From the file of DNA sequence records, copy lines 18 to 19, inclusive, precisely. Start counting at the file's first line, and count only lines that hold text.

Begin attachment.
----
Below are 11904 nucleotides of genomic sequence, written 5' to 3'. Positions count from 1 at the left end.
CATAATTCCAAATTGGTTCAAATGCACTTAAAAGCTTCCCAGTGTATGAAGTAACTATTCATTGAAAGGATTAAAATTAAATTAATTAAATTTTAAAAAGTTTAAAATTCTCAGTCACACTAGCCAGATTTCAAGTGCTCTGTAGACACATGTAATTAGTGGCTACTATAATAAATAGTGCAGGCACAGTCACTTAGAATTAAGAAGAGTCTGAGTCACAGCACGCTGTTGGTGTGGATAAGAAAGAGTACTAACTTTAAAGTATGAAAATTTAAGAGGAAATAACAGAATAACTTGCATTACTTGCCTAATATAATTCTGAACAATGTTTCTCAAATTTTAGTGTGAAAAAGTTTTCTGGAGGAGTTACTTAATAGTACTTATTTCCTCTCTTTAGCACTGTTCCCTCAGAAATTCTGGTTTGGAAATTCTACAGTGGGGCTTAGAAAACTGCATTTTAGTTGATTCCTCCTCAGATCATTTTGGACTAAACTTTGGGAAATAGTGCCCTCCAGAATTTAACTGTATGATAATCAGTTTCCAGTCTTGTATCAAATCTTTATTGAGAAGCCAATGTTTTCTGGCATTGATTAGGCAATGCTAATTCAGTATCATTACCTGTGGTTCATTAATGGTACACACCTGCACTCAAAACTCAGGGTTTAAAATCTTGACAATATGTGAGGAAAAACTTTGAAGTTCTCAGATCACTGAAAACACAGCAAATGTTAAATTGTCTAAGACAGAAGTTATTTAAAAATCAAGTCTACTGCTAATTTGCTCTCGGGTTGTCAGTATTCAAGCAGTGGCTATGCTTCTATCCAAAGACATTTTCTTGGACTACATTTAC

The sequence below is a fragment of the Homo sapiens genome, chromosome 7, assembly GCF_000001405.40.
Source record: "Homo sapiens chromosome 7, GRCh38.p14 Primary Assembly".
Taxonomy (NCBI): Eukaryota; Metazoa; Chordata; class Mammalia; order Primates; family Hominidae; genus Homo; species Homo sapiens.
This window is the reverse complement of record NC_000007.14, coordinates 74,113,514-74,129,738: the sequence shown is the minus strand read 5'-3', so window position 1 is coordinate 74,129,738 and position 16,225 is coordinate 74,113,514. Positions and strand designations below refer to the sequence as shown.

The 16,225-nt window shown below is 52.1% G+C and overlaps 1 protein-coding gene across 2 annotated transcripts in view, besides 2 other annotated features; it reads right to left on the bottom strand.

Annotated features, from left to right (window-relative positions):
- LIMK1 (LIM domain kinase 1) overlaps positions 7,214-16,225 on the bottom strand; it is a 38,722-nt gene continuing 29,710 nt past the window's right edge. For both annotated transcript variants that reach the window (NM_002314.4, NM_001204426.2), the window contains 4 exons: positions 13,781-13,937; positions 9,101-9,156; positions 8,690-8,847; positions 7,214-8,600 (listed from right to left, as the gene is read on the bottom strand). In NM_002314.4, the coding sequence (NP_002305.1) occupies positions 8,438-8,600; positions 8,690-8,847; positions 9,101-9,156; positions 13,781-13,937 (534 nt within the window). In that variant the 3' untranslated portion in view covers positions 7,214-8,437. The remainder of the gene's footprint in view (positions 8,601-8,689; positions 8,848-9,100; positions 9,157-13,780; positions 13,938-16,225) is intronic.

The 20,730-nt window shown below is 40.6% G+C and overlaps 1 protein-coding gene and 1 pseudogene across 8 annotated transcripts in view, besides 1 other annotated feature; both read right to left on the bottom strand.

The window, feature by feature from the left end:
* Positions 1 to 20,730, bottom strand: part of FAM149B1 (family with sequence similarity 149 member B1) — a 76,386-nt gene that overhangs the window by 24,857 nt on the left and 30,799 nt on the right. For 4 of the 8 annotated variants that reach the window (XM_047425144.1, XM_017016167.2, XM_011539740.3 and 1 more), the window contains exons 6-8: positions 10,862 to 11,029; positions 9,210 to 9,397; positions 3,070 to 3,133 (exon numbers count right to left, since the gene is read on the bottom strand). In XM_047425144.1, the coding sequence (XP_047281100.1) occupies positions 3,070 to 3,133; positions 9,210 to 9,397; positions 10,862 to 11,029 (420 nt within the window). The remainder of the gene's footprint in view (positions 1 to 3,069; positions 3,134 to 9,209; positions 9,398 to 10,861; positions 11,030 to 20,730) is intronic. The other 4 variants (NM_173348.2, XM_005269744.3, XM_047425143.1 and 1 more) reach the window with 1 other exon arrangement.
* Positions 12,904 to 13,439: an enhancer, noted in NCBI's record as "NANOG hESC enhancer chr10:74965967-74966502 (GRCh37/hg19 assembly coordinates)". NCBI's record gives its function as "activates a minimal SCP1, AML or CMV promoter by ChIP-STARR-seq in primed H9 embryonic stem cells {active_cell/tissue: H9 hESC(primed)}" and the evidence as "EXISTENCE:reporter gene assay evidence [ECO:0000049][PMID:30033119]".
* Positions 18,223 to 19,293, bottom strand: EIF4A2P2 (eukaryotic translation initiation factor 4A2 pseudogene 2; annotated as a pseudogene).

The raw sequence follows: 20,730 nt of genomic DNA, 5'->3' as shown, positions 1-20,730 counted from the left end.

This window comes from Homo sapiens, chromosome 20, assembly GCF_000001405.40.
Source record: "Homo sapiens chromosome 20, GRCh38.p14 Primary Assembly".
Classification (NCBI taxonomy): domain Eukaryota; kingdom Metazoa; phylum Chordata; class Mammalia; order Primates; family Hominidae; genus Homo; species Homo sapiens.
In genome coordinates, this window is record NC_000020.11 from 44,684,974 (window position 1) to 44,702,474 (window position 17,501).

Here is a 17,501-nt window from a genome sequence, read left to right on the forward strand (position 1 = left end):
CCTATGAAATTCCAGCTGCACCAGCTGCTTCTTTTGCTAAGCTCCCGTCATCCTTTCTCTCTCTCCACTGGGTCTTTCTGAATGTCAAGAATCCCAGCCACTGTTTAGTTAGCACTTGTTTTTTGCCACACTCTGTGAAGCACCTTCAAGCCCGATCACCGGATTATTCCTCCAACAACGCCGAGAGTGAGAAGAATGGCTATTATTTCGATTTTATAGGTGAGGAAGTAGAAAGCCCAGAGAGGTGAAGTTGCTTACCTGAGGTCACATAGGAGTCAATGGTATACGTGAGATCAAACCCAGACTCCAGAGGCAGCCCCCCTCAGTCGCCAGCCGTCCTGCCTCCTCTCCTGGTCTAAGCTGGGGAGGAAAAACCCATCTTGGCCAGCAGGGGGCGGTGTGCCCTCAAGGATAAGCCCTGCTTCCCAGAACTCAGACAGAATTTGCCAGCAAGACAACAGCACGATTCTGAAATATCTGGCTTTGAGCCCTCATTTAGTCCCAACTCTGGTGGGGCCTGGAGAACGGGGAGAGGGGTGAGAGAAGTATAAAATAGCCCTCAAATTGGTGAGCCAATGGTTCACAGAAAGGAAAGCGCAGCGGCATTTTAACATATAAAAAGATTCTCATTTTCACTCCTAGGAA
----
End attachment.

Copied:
Classification (NCBI taxonomy): domain Eukaryota; kingdom Metazoa; phylum Chordata; class Mammalia; order Primates; family Hominidae; genus Homo; species Homo sapiens.
In genome coordinates, this window is record NC_000020.11 from 44,684,974 (window position 1) to 44,702,474 (window position 17,501).